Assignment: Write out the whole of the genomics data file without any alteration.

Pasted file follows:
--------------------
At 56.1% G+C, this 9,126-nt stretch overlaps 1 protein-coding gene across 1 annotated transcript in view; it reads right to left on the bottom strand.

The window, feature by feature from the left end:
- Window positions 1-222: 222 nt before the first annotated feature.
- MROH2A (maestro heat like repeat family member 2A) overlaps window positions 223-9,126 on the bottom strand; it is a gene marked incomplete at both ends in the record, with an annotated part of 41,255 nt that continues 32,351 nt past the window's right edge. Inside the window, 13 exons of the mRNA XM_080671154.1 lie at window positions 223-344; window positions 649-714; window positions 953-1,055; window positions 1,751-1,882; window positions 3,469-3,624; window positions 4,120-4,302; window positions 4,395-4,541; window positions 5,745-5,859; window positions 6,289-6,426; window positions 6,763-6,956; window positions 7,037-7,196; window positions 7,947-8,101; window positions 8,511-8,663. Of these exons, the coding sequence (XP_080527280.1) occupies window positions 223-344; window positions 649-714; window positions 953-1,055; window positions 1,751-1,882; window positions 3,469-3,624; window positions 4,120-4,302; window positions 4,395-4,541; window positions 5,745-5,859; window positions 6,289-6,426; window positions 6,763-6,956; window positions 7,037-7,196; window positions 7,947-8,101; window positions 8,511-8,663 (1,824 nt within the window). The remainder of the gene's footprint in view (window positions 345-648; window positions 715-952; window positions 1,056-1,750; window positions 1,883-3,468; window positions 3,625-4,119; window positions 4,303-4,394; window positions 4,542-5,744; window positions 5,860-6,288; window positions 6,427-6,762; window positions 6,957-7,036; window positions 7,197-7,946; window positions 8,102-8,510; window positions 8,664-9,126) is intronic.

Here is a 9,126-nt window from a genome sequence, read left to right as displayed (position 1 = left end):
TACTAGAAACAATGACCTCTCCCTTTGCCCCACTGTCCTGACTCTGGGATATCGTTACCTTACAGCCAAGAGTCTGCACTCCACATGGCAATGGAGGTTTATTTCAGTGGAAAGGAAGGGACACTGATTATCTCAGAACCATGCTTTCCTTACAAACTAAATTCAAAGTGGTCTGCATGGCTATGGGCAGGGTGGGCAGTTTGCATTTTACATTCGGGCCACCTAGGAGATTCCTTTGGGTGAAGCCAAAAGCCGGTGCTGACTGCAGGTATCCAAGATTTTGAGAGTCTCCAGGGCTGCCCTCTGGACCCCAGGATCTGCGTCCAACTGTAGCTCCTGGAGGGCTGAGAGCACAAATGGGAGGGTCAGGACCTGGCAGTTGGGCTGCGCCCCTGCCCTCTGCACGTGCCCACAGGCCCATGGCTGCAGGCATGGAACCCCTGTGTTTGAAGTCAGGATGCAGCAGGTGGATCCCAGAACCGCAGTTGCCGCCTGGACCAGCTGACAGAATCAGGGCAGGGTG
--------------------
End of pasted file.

At 56.1% G+C, this 9,126-nt stretch overlaps 1 protein-coding gene across 1 annotated transcript in view; it reads right to left on the bottom strand.

The window, feature by feature from the left end:
- Window positions 1-222: 222 nt before the first annotated feature.
- MROH2A (maestro heat like repeat family member 2A) overlaps window positions 223-9,126 on the bottom strand; it is a gene marked incomplete at both ends in the record, with an annotated part of 41,255 nt that continues 32,351 nt past the window's right edge. Inside the window, 13 exons of the mRNA XM_080671154.1 lie at window positions 223-344; window positions 649-714; window positions 953-1,055; window positions 1,751-1,882; window positions 3,469-3,624; window positions 4,120-4,302; window positions 4,395-4,541; window positions 5,745-5,859; window positions 6,289-6,426; window positions 6,763-6,956; window positions 7,037-7,196; window positions 7,947-8,101; window positions 8,511-8,663. Of these exons, the coding sequence (XP_080527280.1) occupies window positions 223-344; window positions 649-714; window positions 953-1,055; window positions 1,751-1,882; window positions 3,469-3,624; window positions 4,120-4,302; window positions 4,395-4,541; window positions 5,745-5,859; window positions 6,289-6,426; window positions 6,763-6,956; window positions 7,037-7,196; window positions 7,947-8,101; window positions 8,511-8,663 (1,824 nt within the window). The remainder of the gene's footprint in view (window positions 345-648; window positions 715-952; window positions 1,056-1,750; window positions 1,883-3,468; window positions 3,625-4,119; window positions 4,303-4,394; window positions 4,542-5,744; window positions 5,860-6,288; window positions 6,427-6,762; window positions 6,957-7,036; window positions 7,197-7,946; window positions 8,102-8,510; window positions 8,664-9,126) is intronic.

Here is a 9,126-nt window from a genome sequence, read left to right as displayed (position 1 = left end):
TACTAGAAACAATGACCTCTCCCTTTGCCCCACTGTCCTGACTCTGGGATATCGTTACCTTACAGCCAAGAGTCTGCACTCCACATGGCAATGGAGGTTTATTTCAGTGGAAAGGAAGGGACACTGATTATCTCAGAACCATGCTTTCCTTACAAACTAAATTCAAAGTGGTCTGCATGGCTATGGGCAGGGTGGGCAGTTTGCATTTTACATTCGGGCCACCTAGGAGATTCCTTTGGGTGAAGCCAAAAGCCGGTGCTGACTGCAGGTATCCAAGATTTTGAGAGTCTCCAGGGCTGCCCTCTGGACCCCAGGATCTGCGTCCAACTGTAGCTCCTGGAGGGCTGAGAGCACAAATGGGAGGGTCAGGACCTGGCAGTTGGGCTGCGCCCCTGCCCTCTGCACGTGCCCACAGGCCCATGGCTGCAGGCATGGAACCCCTGTGTTTGAAGTCAGGATGCAGCAGGTGGATCCCAGAACCGCAGTTGCCGCCTGGACCAGCTGACAGAATCAGGGCAGGGTG